Or CC for short, has been operating on and off since 1991, when I first became a professional racing advisor. Providing a written weekly service, Saturday ratings/comments and occasional phone advices, it achieved great results – but sadly not enough clients in the midst of a recession to pay the bills. A stint as a phone-line provider under the name Tommy Morgan followed, and in 1992 the first of two annual publications in alliance with my great racing friend Colin Boag emerged. Initially entitled Flat Out in Anticipation and Jumping in Anticipation, they moved upmarket as the Victor Chandler Guides and then turned into the Sporting Life Guides before entering their current format as the Racing Post Guides.

The title of my ever-present Ten to Follow article has been set as Quiet Achievers for many years now, and that’s both my pseudonym and half-created website. CC came about because my passion (well, one of them at least!) since the early 70s has been assessing the merits of steeplechasers and sprinters, with the aim of making consistent long-term profits both from backing them and advising others how to. I’d love to go full-time again, but for the moment I put in long hours at evenings and weekends to keep the ‘dream’ alive.

Over the past decade or so I’ve closely monitored course performances by hundreds of trainers, both on the Flat and over Jumps, and this statistical and analytical research provides the basis for my laying service – put bluntly, I aim to identify around 25 horses a month that I confidently expect to lose. That’s right – lose, not win. They all have one thing in common, in that they will each be priced up at 9/1 or less by the SP forecast specialists at the Racing Post. I strongly advise no laying at above 12.0 on the exchanges, whichever one you may choose to use, and I don’t claim success for any accurate advices where a price of 12.0 was not available pre-race to a reasonable sum of money.

Patience and dedication are the keys to success for the CC service. As Clive has seen since I started proofing all selections to him on October 8th, I will go three or four days without a selection, only to find two or three on the next day. Each final advice has been through a four-stage process and has to get past all of them to qualify. I suggest laying to a level-stake gain to start with, until you become familiar with the betting pattern and the types of horse we are opposing in the types of race we use. By a level-stake gain I mean using the same unit bet each time until you’ve reached a satisfactory profit level, at which time you can consider upping it. Some people prefer laying to lose a set amount, say £100 per selection – thus winning £50 on a horse laid at 3.0 (2/1) and £10 on one laid at 11.0 (10/1).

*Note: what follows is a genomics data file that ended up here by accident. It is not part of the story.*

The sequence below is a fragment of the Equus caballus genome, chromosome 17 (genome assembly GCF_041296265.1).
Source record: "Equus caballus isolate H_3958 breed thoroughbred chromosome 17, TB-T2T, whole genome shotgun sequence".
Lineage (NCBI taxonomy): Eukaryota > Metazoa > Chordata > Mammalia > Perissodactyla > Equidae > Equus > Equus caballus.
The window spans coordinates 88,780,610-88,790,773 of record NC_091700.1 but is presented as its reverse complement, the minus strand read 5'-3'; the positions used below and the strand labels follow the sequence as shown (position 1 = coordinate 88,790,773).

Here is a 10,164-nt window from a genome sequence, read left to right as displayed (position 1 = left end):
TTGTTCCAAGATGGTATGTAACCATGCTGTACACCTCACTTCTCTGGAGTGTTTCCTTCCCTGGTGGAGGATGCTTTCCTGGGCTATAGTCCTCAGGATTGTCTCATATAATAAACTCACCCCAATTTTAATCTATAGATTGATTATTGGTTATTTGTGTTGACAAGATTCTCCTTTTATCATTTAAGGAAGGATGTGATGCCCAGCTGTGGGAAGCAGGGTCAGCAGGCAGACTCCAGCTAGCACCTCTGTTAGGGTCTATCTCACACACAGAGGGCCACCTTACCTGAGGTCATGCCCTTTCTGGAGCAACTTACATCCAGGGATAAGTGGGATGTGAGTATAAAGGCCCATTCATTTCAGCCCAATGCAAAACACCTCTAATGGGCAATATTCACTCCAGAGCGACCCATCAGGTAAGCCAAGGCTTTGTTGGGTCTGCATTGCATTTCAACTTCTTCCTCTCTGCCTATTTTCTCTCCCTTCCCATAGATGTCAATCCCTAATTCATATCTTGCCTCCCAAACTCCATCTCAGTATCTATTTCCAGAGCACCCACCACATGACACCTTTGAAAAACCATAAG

I started the service in its current shape on September 23rd, and since then there have been (at January 6th) 101 potential selections, 75 of which were proofed well in advance to the estimable Mr Keeling of What Really Wins Money from 8/10 onwards. Of the 101, four went on to win and were potential losing bets for us – one would not have qualified as its price never came down to the 12.0 level except in-running (which, sadly for my Betfair balance, was when I chose to back it!). Of the 97 losers (in other words potentially winning bets for us), a total of 8 were unbackable as their pre-race odds never reached the 12.0 kick-in level. Of the 75 proofed to Clive, 70 qualified as bets and 67 of those lost as predicted, with the ‘winning’ SPs 14/1 (I laid at 8.0), 11/2 (laid at 7.9) and 10/11 (laid at 2.5). A monthly breakdown has been provided to Clive and he may add this to his website – if not, please email me via him and I’ll send you it as an attachment.

So, to level-stake gains, if you’d aimed at a modest win of £10 per advice, you’d have collected £670 (67 x £10) and lost £154 at readily available exchange odds, or £204 at SP – a profit of between £466 and £516, or around 70% on investment. For those laying to lose a set amount, I can say with confidence that the gain would have been higher financially but a touch lower in terms of percentage on investment.

I won’t pretend that I can make this sort of return all the time – I’d regard that as impossible! A win ratio of 96% (one loser for each 25 bets) is far better than my target, which is a slightly more modest 89% (one for every dozen or so bets) at an average winning SP of 6/1. This would give us a return, at that modest £10 level, of £890 and a loss of £660 per sequence of 100 bets, the profit of £230 giving us a gross 23% profit against investment. Not enough to retire on, but enough for a handy second income stream.

At one point from October through into December I advised a sequence of 48 consecutive successful bets to Clive, a performance which he can vouch for. I really don’t expect to ever beat that, but you have my word that I’ll be having a darned good try!

What can you expect from me? Well, to start with, a free public trial via Clive’s website. Nothing hidden: every advice shown. Cost to you – nothing. You don’t even have to risk any money on the advices. Just watch what’s going on and decide if the service is for you – it won’t suit everyone, and I certainly don’t want to take everyone out there in WRWM-land on as a client, as it would affect the available prices before too long.

There will be an exclusive joining offer for all fellow WRWM readers (yes, I’m one too, and I have been since Issue 1), and fees will be graduated so you start off paying a small amount of around £1 per advice and only build up gradually to full fee level after several months. Any month with fewer than 16 advices will be replaced free of charge, as will any month in which a loss is made to SP on all qualifying bets.

That’s all for now, folks. Hope you like what you’re about to receive.

Brian Morgan (real name, real person)